Congressman Eliot Engel (D-NY-17) issued the following statement following the House passage of the Senate Amendment to the Middle Class Tax Relief Act of 2010 (H.R. 4853). Rep. Engel voted against the deal because the concessions made to the ultra-wealthy far outweighed the positive elements included for the middle class.
"Voting against this measure was a very difficult decision to make, especially when you factor in all of the many social, economic and political elements of this bill. In the end, I believe the negatives were just too great to support the bill and I had to oppose it. When you link together lucrative tax cuts for millionaires and billionaires with both a relaxed version of the estate tax, and a very dangerous slippery slope towards an attack on Social Security benefits, you have a deal I cannot support.
"I regret that because of these truly disagreeable parts of the deal, I was unable to vote for some of the things I truly believe in. I think our nation's unemployed need security knowing that their benefits won't be yanked away by a Republican majority in 2011. Republicans have fought against unemployment insurance for the past year. I think some of the tax cuts included are vital for the middle and lower income people -- the Child Tax Credit, a two-year extension of relief from the Alternative Minimum Tax and the Earned Income Tax Credit are great ideas - and I did vote for them earlier this month when the House passed the lower and middle income tax cut. And I would vote for them again when they are not held hostage by tax breaks for the ultra wealthy.
"However, I cannot support something which threatens the very fiber of Social Security. Americans have been paying into Social Security for decades, and seniors rely upon it for their retirement years. It is the ultimate safety net in our society. By reducing the payroll tax, we are slicing into the revenue stream which funds Social Security. Even if we do it temporarily, it becomes very difficult to move back to where it is today. And if we make one concession in the funding of Social Security, it kicks open the door to more. That is unacceptable.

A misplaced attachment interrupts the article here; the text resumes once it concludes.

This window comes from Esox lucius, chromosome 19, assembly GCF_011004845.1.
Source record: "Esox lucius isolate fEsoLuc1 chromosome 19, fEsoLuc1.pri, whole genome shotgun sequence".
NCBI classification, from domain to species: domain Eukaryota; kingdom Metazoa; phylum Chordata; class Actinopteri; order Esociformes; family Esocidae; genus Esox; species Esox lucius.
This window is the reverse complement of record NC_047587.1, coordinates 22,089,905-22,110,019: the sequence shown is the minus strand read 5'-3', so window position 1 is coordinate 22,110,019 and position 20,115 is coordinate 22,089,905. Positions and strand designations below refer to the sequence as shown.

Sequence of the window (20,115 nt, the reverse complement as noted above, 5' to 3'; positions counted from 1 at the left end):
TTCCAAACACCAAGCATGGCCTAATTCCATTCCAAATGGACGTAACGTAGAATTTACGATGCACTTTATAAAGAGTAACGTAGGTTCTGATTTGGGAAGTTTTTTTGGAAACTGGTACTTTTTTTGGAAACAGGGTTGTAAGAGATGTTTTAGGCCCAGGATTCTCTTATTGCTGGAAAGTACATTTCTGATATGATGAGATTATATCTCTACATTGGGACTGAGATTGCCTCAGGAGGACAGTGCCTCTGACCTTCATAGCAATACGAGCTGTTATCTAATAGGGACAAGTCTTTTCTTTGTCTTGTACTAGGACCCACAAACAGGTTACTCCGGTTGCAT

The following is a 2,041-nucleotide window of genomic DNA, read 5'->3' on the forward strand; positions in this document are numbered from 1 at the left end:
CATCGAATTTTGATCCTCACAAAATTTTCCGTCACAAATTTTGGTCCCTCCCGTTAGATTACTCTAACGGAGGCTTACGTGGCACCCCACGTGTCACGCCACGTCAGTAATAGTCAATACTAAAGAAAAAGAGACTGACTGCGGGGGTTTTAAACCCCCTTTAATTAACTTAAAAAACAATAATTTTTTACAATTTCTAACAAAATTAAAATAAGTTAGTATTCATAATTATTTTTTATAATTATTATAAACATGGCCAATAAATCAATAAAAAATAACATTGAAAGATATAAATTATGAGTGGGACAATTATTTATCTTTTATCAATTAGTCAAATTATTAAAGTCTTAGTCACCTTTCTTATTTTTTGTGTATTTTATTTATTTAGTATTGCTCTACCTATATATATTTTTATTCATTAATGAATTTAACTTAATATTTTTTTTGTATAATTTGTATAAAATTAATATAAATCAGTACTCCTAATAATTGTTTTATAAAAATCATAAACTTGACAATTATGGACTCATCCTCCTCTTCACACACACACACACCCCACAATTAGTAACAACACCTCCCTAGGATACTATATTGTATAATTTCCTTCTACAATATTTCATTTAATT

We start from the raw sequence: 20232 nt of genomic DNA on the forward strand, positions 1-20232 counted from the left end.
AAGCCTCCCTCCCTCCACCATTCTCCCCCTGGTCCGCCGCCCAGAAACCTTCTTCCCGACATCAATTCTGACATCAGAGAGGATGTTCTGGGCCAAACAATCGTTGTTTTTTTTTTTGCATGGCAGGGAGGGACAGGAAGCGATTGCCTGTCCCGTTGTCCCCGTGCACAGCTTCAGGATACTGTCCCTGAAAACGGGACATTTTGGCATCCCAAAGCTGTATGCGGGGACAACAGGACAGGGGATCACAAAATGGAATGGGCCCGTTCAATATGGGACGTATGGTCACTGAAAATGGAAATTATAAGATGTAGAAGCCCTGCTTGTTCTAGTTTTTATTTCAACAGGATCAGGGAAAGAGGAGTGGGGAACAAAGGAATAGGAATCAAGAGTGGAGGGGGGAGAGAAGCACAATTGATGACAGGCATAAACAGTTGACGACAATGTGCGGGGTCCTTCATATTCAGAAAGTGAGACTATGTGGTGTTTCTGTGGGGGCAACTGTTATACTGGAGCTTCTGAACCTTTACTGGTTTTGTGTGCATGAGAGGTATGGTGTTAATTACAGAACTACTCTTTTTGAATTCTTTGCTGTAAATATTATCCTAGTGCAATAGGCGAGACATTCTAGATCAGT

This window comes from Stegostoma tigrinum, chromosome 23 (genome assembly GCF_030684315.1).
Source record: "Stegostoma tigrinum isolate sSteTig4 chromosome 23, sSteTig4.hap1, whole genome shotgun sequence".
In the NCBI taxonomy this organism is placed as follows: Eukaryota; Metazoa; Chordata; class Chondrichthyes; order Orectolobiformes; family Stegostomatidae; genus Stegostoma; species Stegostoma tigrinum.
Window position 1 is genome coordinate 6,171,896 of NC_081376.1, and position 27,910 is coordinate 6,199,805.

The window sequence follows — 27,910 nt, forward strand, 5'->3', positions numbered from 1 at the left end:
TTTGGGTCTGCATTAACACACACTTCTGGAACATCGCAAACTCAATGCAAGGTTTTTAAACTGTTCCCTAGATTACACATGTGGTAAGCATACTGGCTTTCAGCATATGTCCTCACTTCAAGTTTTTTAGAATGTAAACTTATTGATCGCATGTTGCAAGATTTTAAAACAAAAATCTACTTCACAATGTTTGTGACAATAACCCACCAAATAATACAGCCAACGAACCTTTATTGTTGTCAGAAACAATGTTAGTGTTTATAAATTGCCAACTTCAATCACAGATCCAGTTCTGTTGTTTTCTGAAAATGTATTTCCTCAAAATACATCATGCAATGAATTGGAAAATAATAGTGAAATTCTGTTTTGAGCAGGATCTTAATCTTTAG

"I have already voted to provide middle class taxpayers an extension on these tax cuts. But Senate Republicans stood in the way. I have already voted -- several times -- to provide unemployment insurance for those who need it. Senate Republicans have filibustered that time and again. It is due to their strategy of obstructing rather than governing which has led to the unnecessary combining of all of these issues into one compromise.
"I voted against the Bush Tax Cuts in 2001 and 2003, as I do not subscribe to the trickledown theory where more money in the hands of billionaires will reflect in any gains for the middle class. It is this very policy which has nearly bankrupted our country. I find it curious that Republicans have masqueraded as deficit hawks for the last two years, but as soon as billionaire tax cuts are involved, they are perfectly fine with deficit spending. It only goes to prove the hypocrisy of the rhetoric leading up to the elections this year. They had no issues with increasing the deficit, just as long as it helped corporations and the wealthy, instead of helping our hard-working middle class.
"Regarding the estate tax, one of the greatest tricks ever created by the Republican spin machine was making the estate tax seem like a populist issue. In reality, it affects one-quarter of one percent of the entire nation. I will never understand how exempting the passed down fortunes of multi-millionaires are something that benefits working families. It is a windfall for the wealthy and will do nothing to stimulate the economy. By giving in on this, we are just giving away far too much to wealthiest Americans while further adding to our national debt. This is why I voted in favor of an amendment to modify the estate tax provision.
"It is regrettable that Republicans in the Senate forced the hand of the President by threatening to raise the taxes on the middle and lower income people, and stifling the benefits to those hit hardest by the recession, unless they got their way. It is unfortunate that this is the nature of the Senate where a clear minority could prevent the people's business from advancing. It is distasteful to me to see the needs of the richest few be deemed more important than those of small businesses, working families, the middle class and the poor. However, that is the nature of our political atmosphere these days, and the only ones who are hurt are the American people."